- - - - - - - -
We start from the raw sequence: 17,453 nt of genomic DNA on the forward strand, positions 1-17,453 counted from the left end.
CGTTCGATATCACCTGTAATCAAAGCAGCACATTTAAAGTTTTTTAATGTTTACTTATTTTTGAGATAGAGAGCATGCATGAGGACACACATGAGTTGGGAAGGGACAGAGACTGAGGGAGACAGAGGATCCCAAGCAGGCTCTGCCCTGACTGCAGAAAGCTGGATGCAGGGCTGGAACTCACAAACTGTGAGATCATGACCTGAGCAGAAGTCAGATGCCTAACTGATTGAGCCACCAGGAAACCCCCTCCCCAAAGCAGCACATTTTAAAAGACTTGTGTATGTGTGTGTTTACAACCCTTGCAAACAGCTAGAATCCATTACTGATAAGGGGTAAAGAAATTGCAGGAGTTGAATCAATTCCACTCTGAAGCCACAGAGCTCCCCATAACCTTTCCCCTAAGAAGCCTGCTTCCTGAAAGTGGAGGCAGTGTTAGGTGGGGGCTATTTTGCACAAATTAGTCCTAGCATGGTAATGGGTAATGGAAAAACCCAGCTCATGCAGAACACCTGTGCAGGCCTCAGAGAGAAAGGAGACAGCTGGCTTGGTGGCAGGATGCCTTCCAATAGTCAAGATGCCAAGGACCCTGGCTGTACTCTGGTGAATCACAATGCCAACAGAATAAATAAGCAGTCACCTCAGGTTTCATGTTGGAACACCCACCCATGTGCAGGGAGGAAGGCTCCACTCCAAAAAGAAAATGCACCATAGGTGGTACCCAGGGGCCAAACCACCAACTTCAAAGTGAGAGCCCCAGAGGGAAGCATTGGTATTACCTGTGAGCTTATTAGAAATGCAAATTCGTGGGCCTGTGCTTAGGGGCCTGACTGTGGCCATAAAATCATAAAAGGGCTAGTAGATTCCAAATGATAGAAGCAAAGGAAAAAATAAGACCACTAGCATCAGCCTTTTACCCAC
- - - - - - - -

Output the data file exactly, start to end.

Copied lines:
We start from the raw sequence: 17,453 nt of genomic DNA on the forward strand, positions 1-17,453 counted from the left end.
CGTTCGATATCACCTGTAATCAAAGCAGCACATTTAAAGTTTTTTAATGTTTACTTATTTTTGAGATAGAGAGCATGCATGAGGACACACATGAGTTGGGAAGGGACAGAGACTGAGGGAGACAGAGGATCCCAAGCAGGCTCTGCCCTGACTGCAGAAAGCTGGATGCAGGGCTGGAACTCACAAACTGTGAGATCATGACCTGAGCAGAAGTCAGATGCCTAACTGATTGAGCCACCAGGAAACCCCCTCCCCAAAGCAGCACATTTTAAAAGACTTGTGTATGTGTGTGTTTACAACCCTTGCAAACAGCTAGAATCCATTACTGATAAGGGGTAAAGAAATTGCAGGAGTTGAATCAATTCCACTCTGAAGCCACAGAGCTCCCCATAACCTTTCCCCTAAGAAGCCTGCTTCCTGAAAGTGGAGGCAGTGTTAGGTGGGGGCTATTTTGCACAAATTAGTCCTAGCATGGTAATGGGTAATGGAAAAACCCAGCTCATGCAGAACACCTGTGCAGGCCTCAGAGAGAAAGGAGACAGCTGGCTTGGTGGCAGGATGCCTTCCAATAGTCAAGATGCCAAGGACCCTGGCTGTACTCTGGTGAATCACAATGCCAACAGAATAAATAAGCAGTCACCTCAGGTTTCATGTTGGAACACCCACCCATGTGCAGGGAGGAAGGCTCCACTCCAAAAAGAAAATGCACCATAGGTGGTACCCAGGGGCCAAACCACCAACTTCAAAGTGAGAGCCCCAGAGGGAAGCATTGGTATTACCTGTGAGCTTATTAGAAATGCAAATTCGTGGGCCTGTGCTTAGGGGCCTGACTGTGGCCATAAAATCATAAAAGGGCTAGTAGATTCCAAATGATAGAAGCAAAGGAAAAAATAAGACCACTAGCATCAGCCTTTTACCCAC